Mom’s red rose

Mother’s Day, 2010.  I recall a day I’d prompted my dad to buy my mom a rose.

Dad had spent the week with me in Chicago, so he could paint my condo. He was to board a train home to Minnesota. Before we left for the station, I took him to a florist to buy Mom a rose.

It seemed like leading a horse to a thistle patch. Dad didn’t understand why I was taking him there.

Once he purchased the rose, he gave an anticipatory smile. He realized this rose said more than he could in words.

Dad had done this before, expressed his love for Mom sans words — per dancing with her throughout their years together, through gestures and through his eyes tearing at sentimental occasions.

Yet when it came time to buy my mom presents — for anniversary, birthday or Christmas — he remained lost. His gauge when shopping, for example, was a bottle of perfume he found at a drugstore and that he valued by its exravagant bottle size. Such gifts remained chortle-able to today, per Mom’s recalling.

How relieved Dad was when my older sisters came of age to guide him in presents to complement my mom. Scarves, blouses, skirts, satin,  silk and cashmere.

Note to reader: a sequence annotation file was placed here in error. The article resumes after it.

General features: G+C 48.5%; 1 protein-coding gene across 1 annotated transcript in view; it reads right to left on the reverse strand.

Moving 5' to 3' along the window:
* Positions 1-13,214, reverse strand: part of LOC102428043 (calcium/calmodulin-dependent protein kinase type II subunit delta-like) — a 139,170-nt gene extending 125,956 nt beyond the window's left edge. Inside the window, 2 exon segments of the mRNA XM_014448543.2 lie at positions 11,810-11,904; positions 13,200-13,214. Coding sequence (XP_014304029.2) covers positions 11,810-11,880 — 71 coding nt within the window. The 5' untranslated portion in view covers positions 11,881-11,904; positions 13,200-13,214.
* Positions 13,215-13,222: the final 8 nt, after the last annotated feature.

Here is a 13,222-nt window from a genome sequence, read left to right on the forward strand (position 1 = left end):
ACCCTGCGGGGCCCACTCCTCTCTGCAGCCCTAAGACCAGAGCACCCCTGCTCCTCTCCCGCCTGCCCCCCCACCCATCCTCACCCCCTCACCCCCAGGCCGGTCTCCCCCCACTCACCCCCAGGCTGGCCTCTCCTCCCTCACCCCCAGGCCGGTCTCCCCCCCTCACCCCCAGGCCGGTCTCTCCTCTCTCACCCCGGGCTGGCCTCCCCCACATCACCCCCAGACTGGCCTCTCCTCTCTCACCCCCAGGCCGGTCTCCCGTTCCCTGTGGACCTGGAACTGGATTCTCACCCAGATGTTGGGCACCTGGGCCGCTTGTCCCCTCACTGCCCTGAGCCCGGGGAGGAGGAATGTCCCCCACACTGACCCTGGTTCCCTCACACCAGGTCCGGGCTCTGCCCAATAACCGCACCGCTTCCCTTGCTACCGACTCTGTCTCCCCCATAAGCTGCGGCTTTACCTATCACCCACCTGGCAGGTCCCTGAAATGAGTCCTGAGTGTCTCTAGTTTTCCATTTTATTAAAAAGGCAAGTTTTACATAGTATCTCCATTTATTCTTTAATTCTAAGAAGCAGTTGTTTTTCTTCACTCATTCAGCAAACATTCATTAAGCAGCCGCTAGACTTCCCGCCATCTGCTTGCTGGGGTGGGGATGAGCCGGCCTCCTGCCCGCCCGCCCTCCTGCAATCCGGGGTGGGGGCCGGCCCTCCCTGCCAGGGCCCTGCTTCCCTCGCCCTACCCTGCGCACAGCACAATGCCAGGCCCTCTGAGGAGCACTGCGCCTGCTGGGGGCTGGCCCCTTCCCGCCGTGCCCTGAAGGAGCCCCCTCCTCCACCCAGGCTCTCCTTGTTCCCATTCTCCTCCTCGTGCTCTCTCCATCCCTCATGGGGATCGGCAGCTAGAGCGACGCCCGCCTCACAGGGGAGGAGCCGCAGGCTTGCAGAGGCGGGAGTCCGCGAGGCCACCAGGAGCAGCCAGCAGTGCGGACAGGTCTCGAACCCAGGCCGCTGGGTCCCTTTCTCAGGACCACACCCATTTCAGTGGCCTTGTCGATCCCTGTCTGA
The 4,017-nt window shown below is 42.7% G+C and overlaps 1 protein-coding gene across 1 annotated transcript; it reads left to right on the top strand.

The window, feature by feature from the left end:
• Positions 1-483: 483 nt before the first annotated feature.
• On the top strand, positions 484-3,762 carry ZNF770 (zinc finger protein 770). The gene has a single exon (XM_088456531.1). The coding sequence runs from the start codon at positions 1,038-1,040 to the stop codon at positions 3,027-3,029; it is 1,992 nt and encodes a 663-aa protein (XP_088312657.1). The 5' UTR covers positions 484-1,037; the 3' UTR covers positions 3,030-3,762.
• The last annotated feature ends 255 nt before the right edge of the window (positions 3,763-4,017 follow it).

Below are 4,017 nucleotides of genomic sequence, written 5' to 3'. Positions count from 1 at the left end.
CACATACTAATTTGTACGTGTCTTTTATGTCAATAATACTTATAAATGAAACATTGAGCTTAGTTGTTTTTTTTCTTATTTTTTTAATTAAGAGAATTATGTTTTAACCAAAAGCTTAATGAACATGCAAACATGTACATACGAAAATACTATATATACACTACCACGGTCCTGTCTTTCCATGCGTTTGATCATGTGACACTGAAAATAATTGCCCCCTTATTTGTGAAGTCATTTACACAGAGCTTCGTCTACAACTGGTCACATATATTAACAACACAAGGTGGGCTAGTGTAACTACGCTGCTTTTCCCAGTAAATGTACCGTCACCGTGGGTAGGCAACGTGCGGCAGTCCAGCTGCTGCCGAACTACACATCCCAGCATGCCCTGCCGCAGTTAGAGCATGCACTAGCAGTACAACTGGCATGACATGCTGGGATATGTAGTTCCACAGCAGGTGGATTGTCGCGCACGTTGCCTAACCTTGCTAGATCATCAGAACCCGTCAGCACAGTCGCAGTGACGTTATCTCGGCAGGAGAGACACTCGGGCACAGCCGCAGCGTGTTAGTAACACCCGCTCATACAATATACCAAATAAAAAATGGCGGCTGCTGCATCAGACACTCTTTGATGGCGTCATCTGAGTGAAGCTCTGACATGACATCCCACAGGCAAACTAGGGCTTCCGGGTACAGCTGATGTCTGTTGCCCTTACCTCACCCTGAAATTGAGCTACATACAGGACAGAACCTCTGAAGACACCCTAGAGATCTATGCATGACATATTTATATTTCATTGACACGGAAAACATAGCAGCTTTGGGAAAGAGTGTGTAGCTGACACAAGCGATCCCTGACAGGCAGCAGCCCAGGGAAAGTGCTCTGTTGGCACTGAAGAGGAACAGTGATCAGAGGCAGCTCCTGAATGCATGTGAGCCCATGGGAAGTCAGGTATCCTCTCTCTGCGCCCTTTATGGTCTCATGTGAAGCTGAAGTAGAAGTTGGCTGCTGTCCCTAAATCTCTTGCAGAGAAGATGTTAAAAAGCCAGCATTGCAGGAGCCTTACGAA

The pampering end of practical, in retrospect. Clothing in elegant materials — and in styles that suited my mom’s boldness and elegance.

Yet now I prompted Dad to bring Mom a present sans an occasion, a simple rose, long-stemmed, red bloom. He boarded the train, ready to care for the rose.

I asked my mom about it, after Dad arrived home. O yes, he gave her the rose, she said, and she liked it. Yet per her description, he seemed more excited than she was about his giving it to her.

He had in his hand, a new way to express his love for her. It was a traditional way, and it said so much — especially because my dad was the one giving her the red rose.

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